Urban epidemics resulting from viral diseases, such as West Nile fever and chikungunya fever, are transmitted by infected mosquitoes.
According to Virginia Tech scientists, mosquitoes reared in cooler temperatures have weaker immune systems, making them more susceptible to dangerous viruses and more likely to transmit them to people.
The connection between temperature and the mosquito’s immune system, published in PLOS Neglected Tropical Diseases, is significant in light of global climate change, said researchers Kevin Myles and Zach Adelman, associate professors of entomology in the College of Agriculture and Life Sciences, and affiliates of the Fralin Life Science Institute.
“Our data offers a plausible hypothesis for how changes in weather influence the transmission of these diseases and will likely continue to do so in the future,” Myles said.
A variety of weather anomalies may occur with global changes in climate. However, predicting what these weather anomalies will be is difficult due to the enormous complexity involved. Nevertheless, the work of Myles and Adelman suggest that it would be unwise to focus solely on warmer temperatures when considering links between climate change and disease transmission.
“Mosquitoes like to breed and lay their eggs in dark, cool places because that means the water will last longer,” Adelman said. “They don’t lay their eggs in sunny spots because that will dry the water out in a day or two. Although this has been known of some time, we are just learning about its potential affects on the mosquito immune response. Hopefully, this information can be used to build better models that more correctly predict when we’ll have disease transmission.”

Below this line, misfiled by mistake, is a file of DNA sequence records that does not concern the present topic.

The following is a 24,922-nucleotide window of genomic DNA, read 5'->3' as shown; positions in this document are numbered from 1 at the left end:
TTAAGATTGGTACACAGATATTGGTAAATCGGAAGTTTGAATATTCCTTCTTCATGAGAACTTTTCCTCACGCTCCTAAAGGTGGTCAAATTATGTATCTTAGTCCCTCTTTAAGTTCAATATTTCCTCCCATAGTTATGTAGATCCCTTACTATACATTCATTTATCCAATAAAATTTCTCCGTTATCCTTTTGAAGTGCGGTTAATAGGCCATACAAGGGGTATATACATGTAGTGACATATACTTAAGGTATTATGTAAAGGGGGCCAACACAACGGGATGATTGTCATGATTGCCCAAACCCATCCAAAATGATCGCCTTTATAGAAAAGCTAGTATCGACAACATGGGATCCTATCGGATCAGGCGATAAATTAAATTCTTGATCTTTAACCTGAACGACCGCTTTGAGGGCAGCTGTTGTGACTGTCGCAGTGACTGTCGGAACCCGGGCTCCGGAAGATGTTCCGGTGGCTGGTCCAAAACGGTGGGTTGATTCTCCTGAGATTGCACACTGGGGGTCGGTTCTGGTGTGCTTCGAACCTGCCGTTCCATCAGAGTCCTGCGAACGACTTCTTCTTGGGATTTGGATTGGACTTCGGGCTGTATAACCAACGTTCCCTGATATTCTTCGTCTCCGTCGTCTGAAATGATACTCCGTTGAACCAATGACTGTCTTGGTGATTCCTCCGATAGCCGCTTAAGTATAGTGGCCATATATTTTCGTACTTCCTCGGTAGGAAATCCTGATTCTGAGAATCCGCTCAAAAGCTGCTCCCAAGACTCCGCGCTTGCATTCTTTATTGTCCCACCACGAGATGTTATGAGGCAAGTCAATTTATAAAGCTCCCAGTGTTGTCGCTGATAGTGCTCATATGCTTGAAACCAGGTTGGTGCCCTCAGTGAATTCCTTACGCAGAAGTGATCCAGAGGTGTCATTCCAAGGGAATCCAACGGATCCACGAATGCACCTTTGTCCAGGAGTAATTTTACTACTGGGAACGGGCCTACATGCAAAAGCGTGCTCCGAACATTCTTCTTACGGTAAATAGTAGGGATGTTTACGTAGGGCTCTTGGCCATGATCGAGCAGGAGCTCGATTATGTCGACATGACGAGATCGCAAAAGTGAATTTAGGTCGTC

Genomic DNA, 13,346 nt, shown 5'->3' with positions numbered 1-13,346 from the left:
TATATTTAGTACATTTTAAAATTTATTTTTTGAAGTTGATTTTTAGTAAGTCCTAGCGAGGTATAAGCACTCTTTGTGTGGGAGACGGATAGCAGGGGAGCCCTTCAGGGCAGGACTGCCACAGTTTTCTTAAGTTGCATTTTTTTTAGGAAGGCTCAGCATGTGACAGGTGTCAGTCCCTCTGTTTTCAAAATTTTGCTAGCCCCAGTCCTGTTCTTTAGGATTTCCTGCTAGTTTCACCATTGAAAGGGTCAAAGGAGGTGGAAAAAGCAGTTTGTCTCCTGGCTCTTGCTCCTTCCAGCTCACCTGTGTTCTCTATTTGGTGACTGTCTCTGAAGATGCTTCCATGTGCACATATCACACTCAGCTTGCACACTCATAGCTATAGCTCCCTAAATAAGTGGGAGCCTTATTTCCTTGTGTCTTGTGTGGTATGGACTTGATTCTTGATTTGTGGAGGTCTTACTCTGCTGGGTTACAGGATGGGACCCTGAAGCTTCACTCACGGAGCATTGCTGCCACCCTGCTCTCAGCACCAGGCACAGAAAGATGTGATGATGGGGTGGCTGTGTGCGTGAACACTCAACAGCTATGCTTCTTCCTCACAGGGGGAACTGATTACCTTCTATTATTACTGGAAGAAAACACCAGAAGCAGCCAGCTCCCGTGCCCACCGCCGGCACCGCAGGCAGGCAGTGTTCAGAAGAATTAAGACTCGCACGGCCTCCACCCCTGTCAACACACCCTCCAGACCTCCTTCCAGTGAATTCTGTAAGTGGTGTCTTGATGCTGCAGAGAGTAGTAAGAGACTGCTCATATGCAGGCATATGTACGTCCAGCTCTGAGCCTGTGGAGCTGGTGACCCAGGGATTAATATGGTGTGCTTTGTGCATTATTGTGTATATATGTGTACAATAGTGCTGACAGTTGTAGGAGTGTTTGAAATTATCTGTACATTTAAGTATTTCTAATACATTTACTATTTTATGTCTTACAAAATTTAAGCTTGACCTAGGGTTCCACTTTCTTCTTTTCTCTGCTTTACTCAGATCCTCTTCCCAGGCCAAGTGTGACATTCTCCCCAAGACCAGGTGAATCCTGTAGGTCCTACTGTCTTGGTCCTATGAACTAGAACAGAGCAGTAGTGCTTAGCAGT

Current computational outbreak models consider such things as meteorological variables and human population indexes but have failed to consider the effect of temperature on mosquito immunity, he added. Specifically, Adelman and Myles found that the mosquito’s RNA interference pathway is impaired when reared at cooler temperatures.
The rate of transmission of both diseases has increased with outbreaks occurring in unexpected places, such as the introductions of West Nile virus to New York in 1999, and chikungunya virus to Italy and France in 2007 and 2010.
Co-authors of the paper include Michelle A.E. Anderson, a research technician in the department of entomology and the College of Agriculture and Life Sciences; Michael R. Wiley, a Ph.D. student in the department of entomology and the College of Agriculture and Life Sciences; Marta G. Murreddu and Glady Hazitha Samuel, both post-doctoral research associates in the department of entomology and the College of Agriculture and Life Sciences; and Elaine M. Morazzani, a Ph.D. student in the department of entomology and the College of Agriculture and Life Sciences.